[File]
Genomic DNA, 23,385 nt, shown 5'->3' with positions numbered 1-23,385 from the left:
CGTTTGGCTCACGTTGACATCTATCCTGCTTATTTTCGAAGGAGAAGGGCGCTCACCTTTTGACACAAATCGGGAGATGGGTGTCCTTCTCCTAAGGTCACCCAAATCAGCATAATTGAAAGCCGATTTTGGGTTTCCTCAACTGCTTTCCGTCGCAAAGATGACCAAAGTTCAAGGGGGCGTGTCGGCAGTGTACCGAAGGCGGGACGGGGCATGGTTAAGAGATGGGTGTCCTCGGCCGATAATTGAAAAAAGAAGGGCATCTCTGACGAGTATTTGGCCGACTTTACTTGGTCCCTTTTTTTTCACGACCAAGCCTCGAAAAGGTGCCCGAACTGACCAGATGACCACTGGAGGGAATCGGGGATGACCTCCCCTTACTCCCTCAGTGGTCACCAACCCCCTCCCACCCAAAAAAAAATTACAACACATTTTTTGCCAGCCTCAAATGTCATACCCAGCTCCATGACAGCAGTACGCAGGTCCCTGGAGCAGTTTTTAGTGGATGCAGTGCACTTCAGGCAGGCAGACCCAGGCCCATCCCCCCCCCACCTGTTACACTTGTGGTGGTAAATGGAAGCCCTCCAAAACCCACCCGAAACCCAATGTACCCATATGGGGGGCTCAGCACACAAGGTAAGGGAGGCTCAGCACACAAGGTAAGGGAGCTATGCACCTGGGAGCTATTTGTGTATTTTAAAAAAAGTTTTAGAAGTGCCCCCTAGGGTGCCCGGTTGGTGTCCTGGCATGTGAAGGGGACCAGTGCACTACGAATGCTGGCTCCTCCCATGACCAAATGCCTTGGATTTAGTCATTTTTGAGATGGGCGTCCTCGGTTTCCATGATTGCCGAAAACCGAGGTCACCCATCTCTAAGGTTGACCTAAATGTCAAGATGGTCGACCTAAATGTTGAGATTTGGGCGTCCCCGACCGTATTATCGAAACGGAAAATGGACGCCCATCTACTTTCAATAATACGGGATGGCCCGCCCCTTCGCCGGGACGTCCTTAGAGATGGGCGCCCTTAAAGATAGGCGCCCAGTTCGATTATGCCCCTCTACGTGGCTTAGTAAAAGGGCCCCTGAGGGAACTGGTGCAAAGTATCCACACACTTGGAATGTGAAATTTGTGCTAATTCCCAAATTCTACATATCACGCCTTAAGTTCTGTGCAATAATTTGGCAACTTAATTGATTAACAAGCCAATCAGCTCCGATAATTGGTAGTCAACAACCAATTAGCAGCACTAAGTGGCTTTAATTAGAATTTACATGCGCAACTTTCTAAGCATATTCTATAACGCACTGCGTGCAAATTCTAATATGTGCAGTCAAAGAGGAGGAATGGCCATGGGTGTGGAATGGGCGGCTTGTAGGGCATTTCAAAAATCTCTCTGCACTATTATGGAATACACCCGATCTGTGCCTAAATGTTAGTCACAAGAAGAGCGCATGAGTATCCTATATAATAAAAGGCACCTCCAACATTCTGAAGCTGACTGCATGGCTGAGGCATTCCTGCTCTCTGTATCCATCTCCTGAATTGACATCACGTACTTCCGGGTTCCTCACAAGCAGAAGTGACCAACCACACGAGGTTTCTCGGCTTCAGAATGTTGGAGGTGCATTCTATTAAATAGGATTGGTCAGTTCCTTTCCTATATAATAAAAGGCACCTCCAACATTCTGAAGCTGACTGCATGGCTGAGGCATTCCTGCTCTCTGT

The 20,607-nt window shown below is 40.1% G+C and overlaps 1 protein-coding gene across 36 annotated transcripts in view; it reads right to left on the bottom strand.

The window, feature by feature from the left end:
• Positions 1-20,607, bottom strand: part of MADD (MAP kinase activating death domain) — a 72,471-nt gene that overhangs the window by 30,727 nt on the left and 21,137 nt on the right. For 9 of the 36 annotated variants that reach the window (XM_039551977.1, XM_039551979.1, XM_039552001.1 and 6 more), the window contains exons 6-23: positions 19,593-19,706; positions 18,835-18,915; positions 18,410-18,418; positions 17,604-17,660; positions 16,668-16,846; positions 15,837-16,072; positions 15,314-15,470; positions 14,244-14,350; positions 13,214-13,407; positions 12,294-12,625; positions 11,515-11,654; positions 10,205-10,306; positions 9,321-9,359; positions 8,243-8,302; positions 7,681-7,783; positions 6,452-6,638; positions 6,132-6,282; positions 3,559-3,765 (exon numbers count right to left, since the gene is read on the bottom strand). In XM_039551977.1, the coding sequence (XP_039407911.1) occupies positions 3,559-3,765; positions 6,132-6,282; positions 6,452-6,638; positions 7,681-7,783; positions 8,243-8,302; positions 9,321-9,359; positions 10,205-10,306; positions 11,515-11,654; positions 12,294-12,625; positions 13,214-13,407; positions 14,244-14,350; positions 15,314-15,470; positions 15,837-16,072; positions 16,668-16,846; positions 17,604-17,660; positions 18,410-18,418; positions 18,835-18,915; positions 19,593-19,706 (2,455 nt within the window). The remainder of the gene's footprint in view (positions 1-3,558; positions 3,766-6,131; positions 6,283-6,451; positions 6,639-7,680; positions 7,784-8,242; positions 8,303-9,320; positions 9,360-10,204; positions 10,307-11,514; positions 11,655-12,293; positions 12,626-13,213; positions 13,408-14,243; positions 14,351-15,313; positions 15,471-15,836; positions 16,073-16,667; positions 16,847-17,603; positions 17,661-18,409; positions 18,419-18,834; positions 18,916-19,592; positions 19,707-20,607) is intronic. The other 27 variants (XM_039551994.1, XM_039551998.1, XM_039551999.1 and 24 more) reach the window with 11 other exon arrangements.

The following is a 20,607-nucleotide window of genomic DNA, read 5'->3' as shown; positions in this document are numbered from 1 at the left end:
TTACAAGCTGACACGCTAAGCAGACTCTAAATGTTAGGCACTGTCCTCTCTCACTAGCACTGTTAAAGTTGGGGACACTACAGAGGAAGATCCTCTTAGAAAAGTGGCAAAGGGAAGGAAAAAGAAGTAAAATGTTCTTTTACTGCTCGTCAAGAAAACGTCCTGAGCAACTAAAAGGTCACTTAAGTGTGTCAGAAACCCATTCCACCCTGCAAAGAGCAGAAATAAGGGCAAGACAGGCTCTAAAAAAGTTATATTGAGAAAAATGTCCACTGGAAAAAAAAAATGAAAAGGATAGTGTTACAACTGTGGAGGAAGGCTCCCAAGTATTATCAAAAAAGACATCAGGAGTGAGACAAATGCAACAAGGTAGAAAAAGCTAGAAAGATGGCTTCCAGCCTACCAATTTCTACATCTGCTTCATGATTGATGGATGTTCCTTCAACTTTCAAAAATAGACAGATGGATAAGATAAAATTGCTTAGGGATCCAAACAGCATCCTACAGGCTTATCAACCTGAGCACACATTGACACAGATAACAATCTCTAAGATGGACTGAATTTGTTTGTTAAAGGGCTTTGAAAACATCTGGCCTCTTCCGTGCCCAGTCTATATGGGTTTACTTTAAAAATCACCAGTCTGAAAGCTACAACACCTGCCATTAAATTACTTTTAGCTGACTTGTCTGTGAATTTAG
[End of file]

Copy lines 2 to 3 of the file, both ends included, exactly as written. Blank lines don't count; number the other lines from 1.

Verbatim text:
CGTTTGGCTCACGTTGACATCTATCCTGCTTATTTTCGAAGGAGAAGGGCGCTCACCTTTTGACACAAATCGGGAGATGGGTGTCCTTCTCCTAAGGTCACCCAAATCAGCATAATTGAAAGCCGATTTTGGGTTTCCTCAACTGCTTTCCGTCGCAAAGATGACCAAAGTTCAAGGGGGCGTGTCGGCAGTGTACCGAAGGCGGGACGGGGCATGGTTAAGAGATGGGTGTCCTCGGCCGATAATTGAAAAAAGAAGGGCATCTCTGACGAGTATTTGGCCGACTTTACTTGGTCCCTTTTTTTTCACGACCAAGCCTCGAAAAGGTGCCCGAACTGACCAGATGACCACTGGAGGGAATCGGGGATGACCTCCCCTTACTCCCTCAGTGGTCACCAACCCCCTCCCACCCAAAAAAAAATTACAACACATTTTTTGCCAGCCTCAAATGTCATACCCAGCTCCATGACAGCAGTACGCAGGTCCCTGGAGCAGTTTTTAGTGGATGCAGTGCACTTCAGGCAGGCAGACCCAGGCCCATCCCCCCCCCACCTGTTACACTTGTGGTGGTAAATGGAAGCCCTCCAAAACCCACCCGAAACCCAATGTACCCATATGGGGGGCTCAGCACACAAGGTAAGGGAGGCTCAGCACACAAGGTAAGGGAGCTATGCACCTGGGAGCTATTTGTGTATTTTAAAAAAAGTTTTAGAAGTGCCCCCTAGGGTGCCCGGTTGGTGTCCTGGCATGTGAAGGGGACCAGTGCACTACGAATGCTGGCTCCTCCCATGACCAAATGCCTTGGATTTAGTCATTTTTGAGATGGGCGTCCTCGGTTTCCATGATTGCCGAAAACCGAGGTCACCCATCTCTAAGGTTGACCTAAATGTCAAGATGGTCGACCTAAATGTTGAGATTTGGGCGTCCCCGACCGTATTATCGAAACGGAAAATGGACGCCCATCTACTTTCAATAATACGGGATGGCCCGCCCCTTCGCCGGGACGTCCTTAGAGATGGGCGCCCTTAAAGATAGGCGCCCAGTTCGATTATGCCCCTCTACGTGGCTTAGTAAAAGGGCCCCTGAGGGAACTGGTGCAAAGTATCCACACACTTGGAATGTGAAATTTGTGCTAATTCCCAAATTCTACATATCACGCCTTAAGTTCTGTGCAATAATTTGGCAACTTAATTGATTAACAAGCCAATCAGCTCCGATAATTGGTAGTCAACAACCAATTAGCAGCACTAAGTGGCTTTAATTAGAATTTACATGCGCAACTTTCTAAGCATATTCTATAACGCACTGCGTGCAAATTCTAATATGTGCAGTCAAAGAGGAGGAATGGCCATGGGTGTGGAATGGGCGGCTTGTAGGGCATTTCAAAAATCTCTCTGCACTATTATGGAATACACCCGATCTGTGCCTAAATGTTAGTCACAAGAAGAGCGCATGAGTATCCTATATAATAAAAGGCACCTCCAACATTCTGAAGCTGACTGCATGGCTGAGGCATTCCTGCTCTCTGTATCCATCTCCTGAATTGACATCACGTACTTCCGGGTTCCTCACAAGCAGAAGTGACCAACCACACGAGGTTTCTCGGCTTCAGAATGTTGGAGGTGCATTCTATTAAATAGGATTGGTCAGTTCCTTTCCTATATAATAAAAGGCACCTCCAACATTCTGAAGCTGACTGCATGGCTGAGGCATTCCTGCTCTCTGT

The 20,607-nt window shown below is 40.1% G+C and overlaps 1 protein-coding gene across 36 annotated transcripts in view; it reads right to left on the bottom strand.